I was born and raised in Oakland, California, a predominantly Black and brown low-income city just about 25 minutes away from UC Berkeley. I remember the good parts of Oakland as a city where people spent their summers outside, and children hung out with each other to pass the time. But there were other parts that weren’t as nice. Families lived paycheck to paycheck or off electronic benefit transfer cards, and white people came to inhabit our neighborhoods and homes when gentrification started to happen.
Like many other low-income students of color from Oakland, I am a first-generation student. Berkeley was never too far away from home, and even though I rarely visited, I didn’t think it would be that different from Oakland — but it was. People from all over the world with different backgrounds attend UC Berkeley. It sort of flew over my head, but when I got here, I had the biggest culture shock of my life.
On move-in day, I searched the crowd for another Latina but was unsuccessful in finding her. I looked at the list that had my roommates’ names on it, my eyes scanned for a Spanish name. I was nervous. Everything was new to me, and I just needed someone who looked like me with a similar background to swoop in and save me from the unfamiliar. I was shocked to realize that life in Berkeley would be completely different from my life just a few minutes away in Oakland. What I didn’t realize was that this was only the beginning of my continuing culture shock at UC Berkeley.
Just a few days later, on the first day of classes, I saw a girl who was sitting in front of me whip out her debit card and pay her $17,000 pending tuition fee that was accompanied by the words “not yet due.” She put her debit card away and promptly resumed taking notes on the lecture. I remember feeling a sense of shock at how quickly she was able to pay off that money as if her tuition was mere pocket money. I began to imagine what her life might be like. Does she live in a three-story house in a gated community? Are her parents entrepreneurs or lawyers? I couldn’t grasp the fact that this girl sitting in front of me paid, with no hesitation, half of what my parents make in a year.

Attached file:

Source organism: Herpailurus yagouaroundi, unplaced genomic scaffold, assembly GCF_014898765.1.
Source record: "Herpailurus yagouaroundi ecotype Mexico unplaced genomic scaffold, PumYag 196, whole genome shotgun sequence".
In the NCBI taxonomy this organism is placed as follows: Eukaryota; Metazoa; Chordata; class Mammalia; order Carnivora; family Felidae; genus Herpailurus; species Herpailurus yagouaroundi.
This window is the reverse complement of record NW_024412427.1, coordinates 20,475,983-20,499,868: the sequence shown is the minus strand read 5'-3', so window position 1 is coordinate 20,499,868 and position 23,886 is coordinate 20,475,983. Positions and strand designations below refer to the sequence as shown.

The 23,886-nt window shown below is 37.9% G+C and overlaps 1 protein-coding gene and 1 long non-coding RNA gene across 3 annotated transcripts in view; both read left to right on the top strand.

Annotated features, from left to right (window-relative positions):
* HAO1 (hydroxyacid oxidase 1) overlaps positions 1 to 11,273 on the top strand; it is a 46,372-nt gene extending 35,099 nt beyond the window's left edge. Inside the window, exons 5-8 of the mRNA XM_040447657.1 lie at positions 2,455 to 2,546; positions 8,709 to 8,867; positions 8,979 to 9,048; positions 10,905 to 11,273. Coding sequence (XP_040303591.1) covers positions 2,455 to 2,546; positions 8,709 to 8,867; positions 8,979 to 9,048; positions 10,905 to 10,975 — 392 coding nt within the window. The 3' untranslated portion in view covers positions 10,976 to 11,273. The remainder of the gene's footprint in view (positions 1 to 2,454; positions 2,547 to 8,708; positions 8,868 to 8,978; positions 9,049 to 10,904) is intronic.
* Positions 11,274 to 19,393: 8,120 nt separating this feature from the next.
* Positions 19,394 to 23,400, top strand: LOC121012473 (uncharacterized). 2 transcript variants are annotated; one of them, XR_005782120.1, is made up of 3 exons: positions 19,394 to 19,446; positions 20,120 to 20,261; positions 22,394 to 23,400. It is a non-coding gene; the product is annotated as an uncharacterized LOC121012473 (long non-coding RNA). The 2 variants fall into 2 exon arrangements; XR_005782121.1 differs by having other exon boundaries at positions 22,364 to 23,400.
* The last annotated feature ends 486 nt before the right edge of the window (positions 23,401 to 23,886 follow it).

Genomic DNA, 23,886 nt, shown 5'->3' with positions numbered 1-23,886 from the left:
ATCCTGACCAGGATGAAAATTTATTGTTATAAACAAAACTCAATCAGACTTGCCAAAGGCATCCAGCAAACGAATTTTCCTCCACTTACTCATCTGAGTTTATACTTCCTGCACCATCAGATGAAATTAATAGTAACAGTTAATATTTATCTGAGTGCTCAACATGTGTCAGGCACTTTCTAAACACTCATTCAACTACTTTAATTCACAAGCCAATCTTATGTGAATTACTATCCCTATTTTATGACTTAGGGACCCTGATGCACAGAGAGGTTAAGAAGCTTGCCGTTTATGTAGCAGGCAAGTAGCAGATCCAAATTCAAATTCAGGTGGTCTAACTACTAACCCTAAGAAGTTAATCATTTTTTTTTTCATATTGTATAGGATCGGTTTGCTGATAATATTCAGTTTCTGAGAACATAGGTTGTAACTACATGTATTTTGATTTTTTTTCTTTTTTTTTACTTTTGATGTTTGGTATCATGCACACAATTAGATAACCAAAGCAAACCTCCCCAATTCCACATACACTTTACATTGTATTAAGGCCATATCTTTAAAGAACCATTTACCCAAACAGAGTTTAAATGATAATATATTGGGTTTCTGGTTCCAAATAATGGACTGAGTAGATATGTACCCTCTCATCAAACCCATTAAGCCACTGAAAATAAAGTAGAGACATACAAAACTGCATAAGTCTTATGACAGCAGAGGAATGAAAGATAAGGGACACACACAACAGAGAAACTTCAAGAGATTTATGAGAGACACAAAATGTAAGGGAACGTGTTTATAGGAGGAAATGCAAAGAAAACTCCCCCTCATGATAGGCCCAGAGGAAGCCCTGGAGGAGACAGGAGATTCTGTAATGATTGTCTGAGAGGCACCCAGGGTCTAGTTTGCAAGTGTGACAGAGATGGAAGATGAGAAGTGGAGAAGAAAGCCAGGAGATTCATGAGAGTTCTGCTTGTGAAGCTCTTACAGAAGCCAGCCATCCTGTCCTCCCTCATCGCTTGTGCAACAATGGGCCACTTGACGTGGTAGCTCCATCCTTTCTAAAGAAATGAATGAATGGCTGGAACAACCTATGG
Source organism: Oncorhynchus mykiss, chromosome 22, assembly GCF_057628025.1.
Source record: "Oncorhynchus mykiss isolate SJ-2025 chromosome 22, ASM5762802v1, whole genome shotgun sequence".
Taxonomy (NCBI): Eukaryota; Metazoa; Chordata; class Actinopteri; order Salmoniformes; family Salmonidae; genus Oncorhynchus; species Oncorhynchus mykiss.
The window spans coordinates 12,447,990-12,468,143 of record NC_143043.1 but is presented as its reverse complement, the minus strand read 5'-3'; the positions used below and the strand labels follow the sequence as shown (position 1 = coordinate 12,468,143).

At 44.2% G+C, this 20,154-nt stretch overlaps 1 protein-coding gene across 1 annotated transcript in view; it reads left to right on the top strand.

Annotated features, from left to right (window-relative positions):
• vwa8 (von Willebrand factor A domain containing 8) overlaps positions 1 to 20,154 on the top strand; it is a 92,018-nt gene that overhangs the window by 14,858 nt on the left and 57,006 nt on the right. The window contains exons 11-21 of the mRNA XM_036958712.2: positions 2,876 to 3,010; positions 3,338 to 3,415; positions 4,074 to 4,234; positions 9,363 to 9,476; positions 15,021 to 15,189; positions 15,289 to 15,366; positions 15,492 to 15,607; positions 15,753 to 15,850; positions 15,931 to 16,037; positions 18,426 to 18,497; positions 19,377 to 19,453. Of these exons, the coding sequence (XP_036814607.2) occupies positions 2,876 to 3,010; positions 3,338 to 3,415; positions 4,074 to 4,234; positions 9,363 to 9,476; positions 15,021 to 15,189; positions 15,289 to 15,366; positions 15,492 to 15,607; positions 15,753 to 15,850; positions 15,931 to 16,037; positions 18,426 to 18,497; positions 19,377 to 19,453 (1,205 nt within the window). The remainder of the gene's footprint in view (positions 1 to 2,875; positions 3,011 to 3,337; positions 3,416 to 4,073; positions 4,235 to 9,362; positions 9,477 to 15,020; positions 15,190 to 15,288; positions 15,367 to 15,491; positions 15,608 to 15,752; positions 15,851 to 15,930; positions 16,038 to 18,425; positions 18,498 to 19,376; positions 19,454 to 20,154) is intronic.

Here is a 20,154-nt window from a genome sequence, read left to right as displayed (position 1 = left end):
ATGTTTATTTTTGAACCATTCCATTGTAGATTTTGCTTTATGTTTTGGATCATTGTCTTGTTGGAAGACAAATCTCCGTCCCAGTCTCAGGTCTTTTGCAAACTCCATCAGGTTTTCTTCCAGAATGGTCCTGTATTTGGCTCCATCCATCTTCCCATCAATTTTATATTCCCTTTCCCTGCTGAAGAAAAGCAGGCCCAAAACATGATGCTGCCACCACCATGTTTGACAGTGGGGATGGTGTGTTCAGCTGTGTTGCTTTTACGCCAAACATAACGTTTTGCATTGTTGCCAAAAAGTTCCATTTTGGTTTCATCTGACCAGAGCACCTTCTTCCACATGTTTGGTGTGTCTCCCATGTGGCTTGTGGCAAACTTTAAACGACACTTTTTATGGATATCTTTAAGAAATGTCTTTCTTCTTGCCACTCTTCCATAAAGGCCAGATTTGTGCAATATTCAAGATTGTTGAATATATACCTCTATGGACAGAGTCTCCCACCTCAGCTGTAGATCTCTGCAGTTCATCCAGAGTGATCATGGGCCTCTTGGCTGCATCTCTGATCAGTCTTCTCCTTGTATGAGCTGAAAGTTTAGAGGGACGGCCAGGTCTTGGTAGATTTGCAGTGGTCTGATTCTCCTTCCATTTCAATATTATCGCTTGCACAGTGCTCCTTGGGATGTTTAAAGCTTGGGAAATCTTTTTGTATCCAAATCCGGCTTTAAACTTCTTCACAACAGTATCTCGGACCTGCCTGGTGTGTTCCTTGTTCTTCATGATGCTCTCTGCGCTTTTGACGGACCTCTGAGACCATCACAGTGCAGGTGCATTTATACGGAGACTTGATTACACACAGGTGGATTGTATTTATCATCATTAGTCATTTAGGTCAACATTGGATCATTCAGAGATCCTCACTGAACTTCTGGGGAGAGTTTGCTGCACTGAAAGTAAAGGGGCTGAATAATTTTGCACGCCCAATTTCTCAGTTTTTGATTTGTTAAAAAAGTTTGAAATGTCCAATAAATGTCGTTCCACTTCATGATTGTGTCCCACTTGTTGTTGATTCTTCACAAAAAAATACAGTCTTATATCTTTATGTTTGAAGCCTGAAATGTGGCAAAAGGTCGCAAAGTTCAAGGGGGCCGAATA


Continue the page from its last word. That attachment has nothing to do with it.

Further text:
Every day was another culture shock. After spring break, I overheard students talk about their trips to Cancún and Miami where they stayed in hotels facing the ocean or how they went on a cruise somewhere with their entire family and visited multiple countries. I remember being taken aback by how students who I sit next to in class every day are already living the life that I want for myself, for my family and for my future children. People I sit next to in class are living a dream that I so desperately want. And to this day, that’s mind-blowing to me.
These constant mini culture shocks that I experienced on my own on a daily basis eventually lead to imposter syndrome. Overhearing other students talk about their high school SAT scores or all of the tutoring that they did to get to UC Berkeley makes me feel like I don’t belong in this elitist community. When I listen to students talk about the workload that they had in high school, the internships that they did in different states, I start to feel like their ambitions are different from mine. All of a sudden, I felt like I wasn’t doing enough; I felt like I had never been doing enough.
Every day, my mind raced with questions, fueling my rapidly developing imposter syndrome. What am I doing here? Are my efforts and hard work paying off? Are these wealthy students more prepared for college than me? I was constantly putting myself down and didn’t realize how these passive-aggressive questions to myself were harming my mindset and self-esteem.
During freshman year, the imposter syndrome affected my mental health and grades, but soon enough, I began to realize that I made it to UC Berkeley with limited resources and that, in and of itself, is a major accomplishment. Culture shocks are still a constant thing for me on campus, but imposter syndrome isn’t.
I use the fact that I am here, working hard, with the support of my family and friends to fuel my ambition. Others may be “ahead of me” or be more prepared than I am, but I no longer feel the need to compare myself to other students. With time, I’ve learned how to pick myself back up, and even though a lot of the students had more help with their education than I did, it is not a race. It never has been one. I’ve learned to focus on the race against myself. I am the only person who I need to beat and be better than.
Genesis Alejo writes the Friday column on being a first-generation student. Contact her at [email protected]